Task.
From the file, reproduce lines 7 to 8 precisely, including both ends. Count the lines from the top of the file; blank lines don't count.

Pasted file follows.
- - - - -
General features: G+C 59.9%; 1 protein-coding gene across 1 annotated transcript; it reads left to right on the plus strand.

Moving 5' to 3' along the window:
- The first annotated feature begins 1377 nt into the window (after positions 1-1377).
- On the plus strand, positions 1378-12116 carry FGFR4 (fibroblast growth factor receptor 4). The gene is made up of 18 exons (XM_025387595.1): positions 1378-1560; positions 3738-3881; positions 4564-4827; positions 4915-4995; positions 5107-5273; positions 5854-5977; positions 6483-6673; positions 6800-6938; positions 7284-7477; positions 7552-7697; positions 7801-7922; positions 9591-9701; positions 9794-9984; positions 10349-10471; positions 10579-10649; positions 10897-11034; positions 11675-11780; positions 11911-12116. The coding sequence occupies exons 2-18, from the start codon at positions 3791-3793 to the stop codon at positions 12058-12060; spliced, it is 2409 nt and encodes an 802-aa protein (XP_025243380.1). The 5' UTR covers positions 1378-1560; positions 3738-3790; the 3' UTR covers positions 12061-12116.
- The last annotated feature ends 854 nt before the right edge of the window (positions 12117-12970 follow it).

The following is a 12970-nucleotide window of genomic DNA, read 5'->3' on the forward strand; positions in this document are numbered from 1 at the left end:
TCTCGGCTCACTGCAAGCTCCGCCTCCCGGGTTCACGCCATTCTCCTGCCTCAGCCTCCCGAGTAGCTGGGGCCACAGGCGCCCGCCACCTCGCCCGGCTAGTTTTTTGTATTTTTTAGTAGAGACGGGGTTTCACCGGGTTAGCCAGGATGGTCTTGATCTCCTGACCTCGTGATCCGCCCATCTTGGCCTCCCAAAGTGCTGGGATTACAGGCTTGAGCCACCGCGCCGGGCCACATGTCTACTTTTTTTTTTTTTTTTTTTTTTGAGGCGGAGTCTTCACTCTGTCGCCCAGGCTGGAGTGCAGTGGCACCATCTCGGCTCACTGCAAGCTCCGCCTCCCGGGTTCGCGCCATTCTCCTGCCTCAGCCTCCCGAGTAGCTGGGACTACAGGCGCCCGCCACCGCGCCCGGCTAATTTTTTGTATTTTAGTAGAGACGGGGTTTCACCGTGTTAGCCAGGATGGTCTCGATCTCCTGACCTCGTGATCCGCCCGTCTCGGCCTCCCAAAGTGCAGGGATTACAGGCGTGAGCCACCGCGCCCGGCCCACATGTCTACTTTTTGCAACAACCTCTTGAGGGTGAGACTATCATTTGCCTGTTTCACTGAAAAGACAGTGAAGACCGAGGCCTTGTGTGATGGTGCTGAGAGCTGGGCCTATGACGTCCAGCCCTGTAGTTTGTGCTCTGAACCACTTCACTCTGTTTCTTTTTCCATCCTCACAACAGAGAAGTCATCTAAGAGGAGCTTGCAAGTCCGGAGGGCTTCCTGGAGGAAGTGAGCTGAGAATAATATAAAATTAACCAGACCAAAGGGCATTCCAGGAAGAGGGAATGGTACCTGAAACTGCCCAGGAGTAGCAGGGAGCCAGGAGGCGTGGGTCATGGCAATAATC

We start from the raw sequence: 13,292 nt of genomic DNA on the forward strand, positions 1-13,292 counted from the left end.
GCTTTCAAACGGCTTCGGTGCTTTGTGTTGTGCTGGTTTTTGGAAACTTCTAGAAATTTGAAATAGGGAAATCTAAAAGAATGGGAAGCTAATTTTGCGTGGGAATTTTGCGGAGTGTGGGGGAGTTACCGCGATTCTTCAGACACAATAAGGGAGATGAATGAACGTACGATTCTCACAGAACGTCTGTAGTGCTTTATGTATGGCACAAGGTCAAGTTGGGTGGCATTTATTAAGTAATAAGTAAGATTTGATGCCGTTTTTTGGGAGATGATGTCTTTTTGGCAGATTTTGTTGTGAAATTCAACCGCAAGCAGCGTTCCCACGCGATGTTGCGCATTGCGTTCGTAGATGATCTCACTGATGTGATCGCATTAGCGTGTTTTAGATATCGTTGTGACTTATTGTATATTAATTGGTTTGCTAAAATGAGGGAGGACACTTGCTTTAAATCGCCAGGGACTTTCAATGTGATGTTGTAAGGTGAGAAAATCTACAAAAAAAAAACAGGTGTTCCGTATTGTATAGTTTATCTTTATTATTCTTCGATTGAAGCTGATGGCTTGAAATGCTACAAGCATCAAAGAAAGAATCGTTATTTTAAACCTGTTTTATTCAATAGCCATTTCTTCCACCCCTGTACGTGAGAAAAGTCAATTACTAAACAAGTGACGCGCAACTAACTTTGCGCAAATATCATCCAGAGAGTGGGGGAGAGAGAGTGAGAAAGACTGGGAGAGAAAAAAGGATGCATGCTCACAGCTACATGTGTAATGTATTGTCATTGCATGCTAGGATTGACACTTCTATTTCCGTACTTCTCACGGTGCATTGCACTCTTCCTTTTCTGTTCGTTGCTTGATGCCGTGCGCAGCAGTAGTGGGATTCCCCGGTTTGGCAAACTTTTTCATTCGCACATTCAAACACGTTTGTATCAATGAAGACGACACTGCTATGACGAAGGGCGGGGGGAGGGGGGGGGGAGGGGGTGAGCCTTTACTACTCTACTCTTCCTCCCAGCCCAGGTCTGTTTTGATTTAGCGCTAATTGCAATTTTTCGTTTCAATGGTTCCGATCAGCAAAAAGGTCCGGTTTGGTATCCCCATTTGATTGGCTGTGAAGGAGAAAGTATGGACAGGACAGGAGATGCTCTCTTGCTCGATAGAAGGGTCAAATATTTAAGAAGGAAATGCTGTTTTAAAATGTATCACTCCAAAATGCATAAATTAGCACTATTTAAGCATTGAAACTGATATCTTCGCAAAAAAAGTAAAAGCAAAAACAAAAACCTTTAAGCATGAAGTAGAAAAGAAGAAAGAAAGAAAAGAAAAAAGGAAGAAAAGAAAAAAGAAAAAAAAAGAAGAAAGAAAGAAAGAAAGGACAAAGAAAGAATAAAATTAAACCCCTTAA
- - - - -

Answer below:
TCTCGGCTCACTGCAAGCTCCGCCTCCCGGGTTCACGCCATTCTCCTGCCTCAGCCTCCCGAGTAGCTGGGGCCACAGGCGCCCGCCACCTCGCCCGGCTAGTTTTTTGTATTTTTTAGTAGAGACGGGGTTTCACCGGGTTAGCCAGGATGGTCTTGATCTCCTGACCTCGTGATCCGCCCATCTTGGCCTCCCAAAGTGCTGGGATTACAGGCTTGAGCCACCGCGCCGGGCCACATGTCTACTTTTTTTTTTTTTTTTTTTTTTGAGGCGGAGTCTTCACTCTGTCGCCCAGGCTGGAGTGCAGTGGCACCATCTCGGCTCACTGCAAGCTCCGCCTCCCGGGTTCGCGCCATTCTCCTGCCTCAGCCTCCCGAGTAGCTGGGACTACAGGCGCCCGCCACCGCGCCCGGCTAATTTTTTGTATTTTAGTAGAGACGGGGTTTCACCGTGTTAGCCAGGATGGTCTCGATCTCCTGACCTCGTGATCCGCCCGTCTCGGCCTCCCAAAGTGCAGGGATTACAGGCGTGAGCCACCGCGCCCGGCCCACATGTCTACTTTTTGCAACAACCTCTTGAGGGTGAGACTATCATTTGCCTGTTTCACTGAAAAGACAGTGAAGACCGAGGCCTTGTGTGATGGTGCTGAGAGCTGGGCCTATGACGTCCAGCCCTGTAGTTTGTGCTCTGAACCACTTCACTCTGTTTCTTTTTCCATCCTCACAACAGAGAAGTCATCTAAGAGGAGCTTGCAAGTCCGGAGGGCTTCCTGGAGGAAGTGAGCTGAGAATAATATAAAATTAACCAGACCAAAGGGCATTCCAGGAAGAGGGAATGGTACCTGAAACTGCCCAGGAGTAGCAGGGAGCCAGGAGGCGTGGGTCATGGCAATAATC

We start from the raw sequence: 13,292 nt of genomic DNA on the forward strand, positions 1-13,292 counted from the left end.